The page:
More info on the pine beetles’ spread can be found here and here.

3) In B.C. it’s Drinking Water Week: put on by the B.C. Water & Waste Association and the Province of British Columbia, this week aims to create awareness of water resources including where it comes from, where it goes, and how to protect and preserve it. British Columbians use, on average, 490 litres of water each day. The national average is 329 litres per day, which is approximately double the European average. Daisy Foster, CEO of the 4,400-member BC Water & Waste Association notes that, “increases in our population, the growth of industry and agriculture, and the effects of climate change all place enormous pressure on our water supply.” The Vancouver Sun newspaper, meanwhile, reported that there is a considerable lack of community awareness on water issues. For instance, 25% of Canadians are alleged to have no idea where the water that flows out of their taps comes from. They report that 44% of Canadians admit to knowingly engaging in water wasting activities such as leaving the tap running while washing dishes, and 19% admit to hosing down their driveways.  And whilst only 10 percent of Canadians don’t know what they pay on their electricity bill, almost 30 percent don’t know what they pay on their water bill.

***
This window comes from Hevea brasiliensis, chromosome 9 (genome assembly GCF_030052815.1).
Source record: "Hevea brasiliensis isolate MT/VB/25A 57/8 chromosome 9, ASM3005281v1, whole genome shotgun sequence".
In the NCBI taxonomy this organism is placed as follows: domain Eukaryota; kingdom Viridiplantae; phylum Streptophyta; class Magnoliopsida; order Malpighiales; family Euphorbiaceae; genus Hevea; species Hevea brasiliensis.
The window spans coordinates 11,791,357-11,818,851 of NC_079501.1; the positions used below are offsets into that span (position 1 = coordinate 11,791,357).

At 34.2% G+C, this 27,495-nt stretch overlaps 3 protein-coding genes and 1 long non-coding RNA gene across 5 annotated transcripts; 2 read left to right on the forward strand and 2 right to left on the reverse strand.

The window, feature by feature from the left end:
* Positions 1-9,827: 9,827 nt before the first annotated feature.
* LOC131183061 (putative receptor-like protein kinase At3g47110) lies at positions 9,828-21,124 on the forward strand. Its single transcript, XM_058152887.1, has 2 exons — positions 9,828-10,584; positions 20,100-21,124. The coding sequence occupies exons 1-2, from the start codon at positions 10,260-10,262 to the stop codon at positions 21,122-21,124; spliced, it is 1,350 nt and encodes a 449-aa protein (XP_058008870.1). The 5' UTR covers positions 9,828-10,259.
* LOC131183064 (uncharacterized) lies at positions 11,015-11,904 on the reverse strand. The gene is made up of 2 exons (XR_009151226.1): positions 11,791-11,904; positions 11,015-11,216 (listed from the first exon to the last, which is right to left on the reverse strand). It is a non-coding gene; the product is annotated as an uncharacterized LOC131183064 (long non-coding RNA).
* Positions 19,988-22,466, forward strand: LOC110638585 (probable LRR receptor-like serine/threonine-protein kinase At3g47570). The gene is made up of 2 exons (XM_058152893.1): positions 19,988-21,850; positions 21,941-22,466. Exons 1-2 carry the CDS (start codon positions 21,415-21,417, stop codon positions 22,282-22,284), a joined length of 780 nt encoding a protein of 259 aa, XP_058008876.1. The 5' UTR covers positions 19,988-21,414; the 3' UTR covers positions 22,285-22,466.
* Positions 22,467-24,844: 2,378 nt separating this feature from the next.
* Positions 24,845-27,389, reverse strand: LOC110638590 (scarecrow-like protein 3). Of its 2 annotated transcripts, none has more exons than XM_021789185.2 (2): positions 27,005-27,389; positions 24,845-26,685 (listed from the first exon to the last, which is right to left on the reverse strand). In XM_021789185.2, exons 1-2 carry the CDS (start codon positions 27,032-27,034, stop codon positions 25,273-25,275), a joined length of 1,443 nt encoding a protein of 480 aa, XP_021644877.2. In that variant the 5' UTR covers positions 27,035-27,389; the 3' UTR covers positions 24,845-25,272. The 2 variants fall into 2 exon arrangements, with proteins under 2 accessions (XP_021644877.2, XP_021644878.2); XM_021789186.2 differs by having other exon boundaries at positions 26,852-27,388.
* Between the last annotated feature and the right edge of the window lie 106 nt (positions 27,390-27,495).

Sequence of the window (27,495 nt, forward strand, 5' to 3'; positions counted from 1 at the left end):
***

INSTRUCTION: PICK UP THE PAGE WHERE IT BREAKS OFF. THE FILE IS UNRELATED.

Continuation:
More info on water use and Water Week in B.C. is available here and here.

4)  Environmental groups in Alberta are raising concerns over a recent oil spill in the northwest of the province. The leak was too small to be immediately detected by pressure changes by the pipeline’s operator, Kinder Morgan, a Texas based company. The leak was instead found by landowners in the area. An unknown amount of oil was leaked to the surface and into a nearby creek. Environmentalists claim that this latest spill demonstrates inherent dangers in large-scale oil projects such as the proposed Enbridge Northern Gateway pipeline. However, the damage from this spill is expected to be minimal.

You can find more info about the Alberta oil spill here and here.

5) Finally to New Brunswick now, the Canadian Wind Energy Association (CanWEA) is calling for more support from the provincial government to increase investment in wind power. Robert Hornung, CanWEA president, last week publicly petitioned the New Brunswick Energy Commission to consider greatly expanding the role of wind in providing for future energy needs. The commission’s mandate, as of last fall, is to create a long term energy plan for the province. Whilst the government’s electricity utility, NB Power, has a goal of 400 megawatts of wind power capacity by 2010, the Canadian Wind Energy Association claims that this number can at least be doubled. Furthermore, they claim that there is considerable export potential to the north eastern United States.

However, commission co-chairman Jeannot Volpé argued that wind power is just one option that the commission is looking at. He argued that a dramatic rise in wind power production doesn’t make economic sense given its that it is more expensive than current sources of electricity.

More info on wind power in N.B. can be found here and here.